As to the question of why identify as a member of a religion if you do not follow it to the letter and literally, I can't explain for Tango, but I can make my own case. I have shied away from labels due to a similar sentiment. I guess if any label fits properly, it would be syncretist neo-pagan, or even just philosopher. Ultimately the latter label is the one I like best, because it expresses that my commitment is first and foremost to truth. However, I need more detailed labels to really account for my convictions and mindset in general. Think of Bruce Lee, who was sort of a universalist martial artist. He could have identified as just "martial artist", but ultimately, as much as he tried to be all-encompassing and learn from everyone, he still did specific things which borrowed from specific traditions. So, he used the label "Jeet Kun Do". If he were to describe a certain technique, he might say "this is a taekwondo kick", or "this is a judo throw". These labels simplify the communication process.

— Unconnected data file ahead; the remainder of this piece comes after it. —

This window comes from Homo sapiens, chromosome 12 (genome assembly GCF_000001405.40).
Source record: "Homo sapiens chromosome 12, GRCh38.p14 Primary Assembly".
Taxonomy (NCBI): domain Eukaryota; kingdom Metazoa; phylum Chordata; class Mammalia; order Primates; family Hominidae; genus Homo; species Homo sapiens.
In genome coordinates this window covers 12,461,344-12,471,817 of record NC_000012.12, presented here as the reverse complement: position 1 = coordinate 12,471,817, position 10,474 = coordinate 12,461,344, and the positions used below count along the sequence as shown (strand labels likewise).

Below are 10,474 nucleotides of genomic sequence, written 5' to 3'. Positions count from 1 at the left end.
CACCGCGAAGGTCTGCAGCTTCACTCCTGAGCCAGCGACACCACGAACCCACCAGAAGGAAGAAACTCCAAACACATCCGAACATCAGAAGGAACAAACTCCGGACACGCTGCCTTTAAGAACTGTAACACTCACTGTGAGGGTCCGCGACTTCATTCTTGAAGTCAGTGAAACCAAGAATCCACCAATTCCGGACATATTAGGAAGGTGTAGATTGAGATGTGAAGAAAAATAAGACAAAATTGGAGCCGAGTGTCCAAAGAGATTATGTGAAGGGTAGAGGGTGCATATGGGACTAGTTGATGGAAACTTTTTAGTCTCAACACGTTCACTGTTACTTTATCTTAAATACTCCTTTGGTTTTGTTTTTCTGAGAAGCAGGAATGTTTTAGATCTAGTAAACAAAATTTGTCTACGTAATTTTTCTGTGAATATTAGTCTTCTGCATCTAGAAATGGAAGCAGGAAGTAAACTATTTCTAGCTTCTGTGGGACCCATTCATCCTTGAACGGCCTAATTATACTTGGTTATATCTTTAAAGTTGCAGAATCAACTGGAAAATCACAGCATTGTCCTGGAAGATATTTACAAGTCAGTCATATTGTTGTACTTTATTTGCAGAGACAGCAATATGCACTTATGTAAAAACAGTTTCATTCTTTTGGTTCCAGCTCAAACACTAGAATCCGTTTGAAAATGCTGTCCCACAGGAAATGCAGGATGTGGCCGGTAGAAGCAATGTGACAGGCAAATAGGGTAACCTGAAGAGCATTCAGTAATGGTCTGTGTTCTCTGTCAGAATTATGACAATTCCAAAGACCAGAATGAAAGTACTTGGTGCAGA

It's possible that only the hardcore religious have the right to use religious labels to express their identity in whole, but I think others have the right to use them to help explain important facets of their identity or beliefs. These sorts of beliefs are deeply subjective, and not static things. There is likely nobody alive today who practices Asatru in a manner equivalent to how it was practiced in Pre-Christian Northwestern Europe. There is a certain logic to ceding labels to the people who want them most, and I think that it needs to be respected. However, I ultimately don't agree that faith is the most important part of religious belief, because I think the great substance of religion is just philosophy of the soul. I also think that if faith is elevated to be the single most important part of religious belief, it tends to erase the philosophical value of religion, because you stop focusing on the great lessons and start focusing on minutia, on ensuring a consistent interpretation of background details at the expense of the stories themselves and the bigger picture they give. I think it was this highly prevalent and dogmatic inclination that made me incapable of benefiting from theistic philosophy until very recently.